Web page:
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Beijing CNN  — 

One of Beijing’s top drug officials has rejected allegations by US President Donald Trump that China is to blame for the majority of the supply of the deadly drug fentanyl to the United States.

Liu Yuejin, deputy chief of China’s National Narcotics Control Commission, the country’s top drug law enforcement agency, said at a press conference in Beijing on Tuesday that the number of investigative leads on fentanyl being trafficked to the US had decreased.

“(There hasn’t been) a single lead since May 1. Meanwhile, fentanyl-related deaths in the US have risen further,” he said Tuesday.

“These two points clearly show that President Trump’s tweets about fentanyl in the US mainly coming from China are not true at all.”

Trump has long pressured the Chinese government to take action against imports of fentanyl into the United States. An extremely potent synthetic opioid, 60 times stronger than heroin, fentanyl and its derivatives were behind close to 30,000 of the 72,000 overdose deaths in the US in 2017, according to the National Institute on Drug Abuse.

Liu Yuejin speaking during a press conference in Beijing in June.

In April, the Chinese government announced it would add the entire class of fentanyl-related substances to their list of controlled drugs from May 1, a win for Trump and his administration.

But in August, Trump appeared to lose patience with the speed of the crackdown. “I am ordering all carriers … to search for and refuse all deliveries of fentanyl from China,” the US leader tweeted on August 23.

“Fentanyl kills 100,000 Americans a year. President Xi said this would stop – it didn’t!”

On August 24, the US Office of National Drug Control Policy tweeted that China “continues to pour poison into our communities.”

The issue has become part of the ongoing trade war between the two countries, with Trump using Xi’s alleged failure to follow through on his promise as one reason to impose further tariffs on China.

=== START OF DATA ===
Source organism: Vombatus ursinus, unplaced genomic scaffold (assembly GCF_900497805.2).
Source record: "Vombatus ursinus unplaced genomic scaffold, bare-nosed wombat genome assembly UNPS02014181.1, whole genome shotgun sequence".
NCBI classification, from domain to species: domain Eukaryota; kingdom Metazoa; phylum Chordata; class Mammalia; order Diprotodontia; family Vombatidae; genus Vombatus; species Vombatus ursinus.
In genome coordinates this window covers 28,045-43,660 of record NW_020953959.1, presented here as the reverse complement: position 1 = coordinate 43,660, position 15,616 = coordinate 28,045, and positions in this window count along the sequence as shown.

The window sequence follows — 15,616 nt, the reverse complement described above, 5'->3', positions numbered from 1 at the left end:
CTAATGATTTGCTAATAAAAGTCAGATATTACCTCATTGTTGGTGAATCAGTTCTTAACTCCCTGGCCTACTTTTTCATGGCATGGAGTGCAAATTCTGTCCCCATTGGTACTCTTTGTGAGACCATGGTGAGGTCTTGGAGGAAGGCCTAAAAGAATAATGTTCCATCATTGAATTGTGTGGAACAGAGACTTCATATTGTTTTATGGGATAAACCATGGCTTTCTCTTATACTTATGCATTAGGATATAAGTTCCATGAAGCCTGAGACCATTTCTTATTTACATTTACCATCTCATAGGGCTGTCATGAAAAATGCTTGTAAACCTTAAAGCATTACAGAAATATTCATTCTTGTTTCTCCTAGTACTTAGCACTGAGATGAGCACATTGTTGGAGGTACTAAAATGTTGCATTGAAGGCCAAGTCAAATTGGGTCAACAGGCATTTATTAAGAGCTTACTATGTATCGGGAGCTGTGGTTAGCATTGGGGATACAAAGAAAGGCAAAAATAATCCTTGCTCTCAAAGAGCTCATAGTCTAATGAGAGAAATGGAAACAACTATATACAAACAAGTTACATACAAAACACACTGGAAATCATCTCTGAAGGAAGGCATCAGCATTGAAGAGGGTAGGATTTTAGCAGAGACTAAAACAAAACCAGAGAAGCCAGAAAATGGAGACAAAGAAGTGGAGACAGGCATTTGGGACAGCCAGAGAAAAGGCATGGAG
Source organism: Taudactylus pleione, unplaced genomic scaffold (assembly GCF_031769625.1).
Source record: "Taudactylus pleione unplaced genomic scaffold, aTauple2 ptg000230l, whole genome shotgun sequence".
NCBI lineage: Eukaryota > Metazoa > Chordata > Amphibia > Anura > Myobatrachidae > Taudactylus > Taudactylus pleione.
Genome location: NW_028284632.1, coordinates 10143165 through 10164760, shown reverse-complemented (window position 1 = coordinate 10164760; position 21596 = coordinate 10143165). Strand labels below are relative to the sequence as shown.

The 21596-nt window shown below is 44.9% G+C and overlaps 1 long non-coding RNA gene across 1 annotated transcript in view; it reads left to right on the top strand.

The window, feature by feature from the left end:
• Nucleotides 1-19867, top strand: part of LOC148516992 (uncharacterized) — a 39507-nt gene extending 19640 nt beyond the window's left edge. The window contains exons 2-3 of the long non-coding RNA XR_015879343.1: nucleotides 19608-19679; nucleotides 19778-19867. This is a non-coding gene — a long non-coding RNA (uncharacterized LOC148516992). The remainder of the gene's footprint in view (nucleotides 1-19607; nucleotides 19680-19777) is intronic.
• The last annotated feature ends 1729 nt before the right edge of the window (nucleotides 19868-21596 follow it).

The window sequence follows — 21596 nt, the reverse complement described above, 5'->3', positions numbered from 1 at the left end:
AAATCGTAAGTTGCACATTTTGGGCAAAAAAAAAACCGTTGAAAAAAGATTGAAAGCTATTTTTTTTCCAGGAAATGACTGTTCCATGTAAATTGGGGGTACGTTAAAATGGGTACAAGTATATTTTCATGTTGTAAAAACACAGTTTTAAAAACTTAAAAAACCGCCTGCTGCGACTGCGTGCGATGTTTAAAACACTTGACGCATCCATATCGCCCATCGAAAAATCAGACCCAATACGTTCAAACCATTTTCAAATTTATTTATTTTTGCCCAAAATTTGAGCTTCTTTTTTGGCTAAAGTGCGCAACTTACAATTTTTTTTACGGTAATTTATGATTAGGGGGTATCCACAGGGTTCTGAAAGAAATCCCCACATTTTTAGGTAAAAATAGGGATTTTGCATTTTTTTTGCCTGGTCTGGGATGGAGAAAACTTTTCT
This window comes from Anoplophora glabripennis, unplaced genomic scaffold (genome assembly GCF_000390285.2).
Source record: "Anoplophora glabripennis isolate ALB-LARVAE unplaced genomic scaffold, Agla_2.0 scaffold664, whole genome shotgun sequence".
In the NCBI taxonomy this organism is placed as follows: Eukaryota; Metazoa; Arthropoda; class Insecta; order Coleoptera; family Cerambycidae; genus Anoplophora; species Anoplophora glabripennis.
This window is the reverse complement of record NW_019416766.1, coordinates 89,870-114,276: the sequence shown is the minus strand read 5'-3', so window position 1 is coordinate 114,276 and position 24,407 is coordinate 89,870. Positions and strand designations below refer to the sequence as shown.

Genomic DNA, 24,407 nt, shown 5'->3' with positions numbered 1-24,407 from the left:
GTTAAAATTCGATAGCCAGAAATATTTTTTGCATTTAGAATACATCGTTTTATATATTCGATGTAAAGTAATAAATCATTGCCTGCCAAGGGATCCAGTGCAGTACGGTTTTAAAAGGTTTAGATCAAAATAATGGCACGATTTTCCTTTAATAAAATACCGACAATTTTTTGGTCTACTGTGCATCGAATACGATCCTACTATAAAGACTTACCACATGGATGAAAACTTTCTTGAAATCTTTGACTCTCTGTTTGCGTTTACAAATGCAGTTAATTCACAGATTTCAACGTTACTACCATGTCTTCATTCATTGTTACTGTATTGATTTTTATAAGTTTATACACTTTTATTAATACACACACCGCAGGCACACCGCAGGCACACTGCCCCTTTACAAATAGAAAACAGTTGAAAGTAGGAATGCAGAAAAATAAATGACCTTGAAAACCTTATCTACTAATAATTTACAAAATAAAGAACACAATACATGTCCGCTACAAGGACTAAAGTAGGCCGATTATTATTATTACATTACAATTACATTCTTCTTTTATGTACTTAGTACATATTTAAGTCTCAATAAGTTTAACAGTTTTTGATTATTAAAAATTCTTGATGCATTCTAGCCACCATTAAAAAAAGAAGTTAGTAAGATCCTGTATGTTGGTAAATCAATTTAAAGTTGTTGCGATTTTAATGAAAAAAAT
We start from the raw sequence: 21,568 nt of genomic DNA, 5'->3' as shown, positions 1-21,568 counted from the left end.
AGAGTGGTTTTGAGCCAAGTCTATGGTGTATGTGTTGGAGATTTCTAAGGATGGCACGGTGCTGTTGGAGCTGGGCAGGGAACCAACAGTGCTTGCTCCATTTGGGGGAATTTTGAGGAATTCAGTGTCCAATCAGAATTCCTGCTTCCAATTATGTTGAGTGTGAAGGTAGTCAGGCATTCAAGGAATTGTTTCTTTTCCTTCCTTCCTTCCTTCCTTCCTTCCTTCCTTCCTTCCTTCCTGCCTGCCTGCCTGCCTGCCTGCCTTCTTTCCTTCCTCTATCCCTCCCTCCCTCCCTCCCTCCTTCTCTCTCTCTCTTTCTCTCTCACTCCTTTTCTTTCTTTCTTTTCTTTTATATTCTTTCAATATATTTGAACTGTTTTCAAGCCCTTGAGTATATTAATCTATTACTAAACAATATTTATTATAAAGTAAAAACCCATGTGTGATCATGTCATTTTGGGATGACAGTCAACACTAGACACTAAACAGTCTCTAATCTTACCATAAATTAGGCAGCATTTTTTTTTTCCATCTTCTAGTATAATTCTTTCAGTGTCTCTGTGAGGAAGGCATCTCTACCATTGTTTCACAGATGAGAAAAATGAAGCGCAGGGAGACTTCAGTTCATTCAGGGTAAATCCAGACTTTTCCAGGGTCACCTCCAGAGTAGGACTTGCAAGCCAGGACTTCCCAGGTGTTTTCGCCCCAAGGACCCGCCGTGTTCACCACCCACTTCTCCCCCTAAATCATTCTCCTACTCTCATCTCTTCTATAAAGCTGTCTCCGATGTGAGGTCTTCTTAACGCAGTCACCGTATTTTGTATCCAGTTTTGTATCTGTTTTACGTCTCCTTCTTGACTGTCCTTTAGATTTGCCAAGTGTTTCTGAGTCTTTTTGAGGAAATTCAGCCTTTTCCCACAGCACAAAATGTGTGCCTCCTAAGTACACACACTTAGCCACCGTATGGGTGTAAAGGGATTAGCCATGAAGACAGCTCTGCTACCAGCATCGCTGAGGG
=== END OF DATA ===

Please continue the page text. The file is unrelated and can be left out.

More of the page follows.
Drug enforcement chief Liu said that the Trump administration shouldn’t bring the fentanyl discussion into trade talks, adding both sides were still cooperating to stop drug smuggling.

“Without resolving the issue of domestic fentanyl demand, without carefully studying the sources of its fentanyl, the US has pointed the finger at China and poured dirty water on China,” he said.

“That’s not the right attitude to resolve a problem, not to mention the deliberate linking of the fentanyl issue to China-US trade talks, which are two completely unrelated issues.”

Liu said that since 2012, China has provided US drug law enforcement authorities with 383 leads on fentanyl-related packages.

“Despite the hostile waves stirred by some US politicians, it hasn’t affected the good cooperation between Chinese and US law enforcement agencies on crack down on fentanyl trafficking, including intelligence sharing and joint case investigations,” he said.

On allegations that Chinese-produced fentanyl products were instead now entering the US through Mexico, Liu said there was no basis for the allegations.

“Police from the three countries have not detected or cracked a single such case. Then what is the basis for the conclusion drawn by certain US politicians? They have sat at home and imagined such things out of thin air,” he said.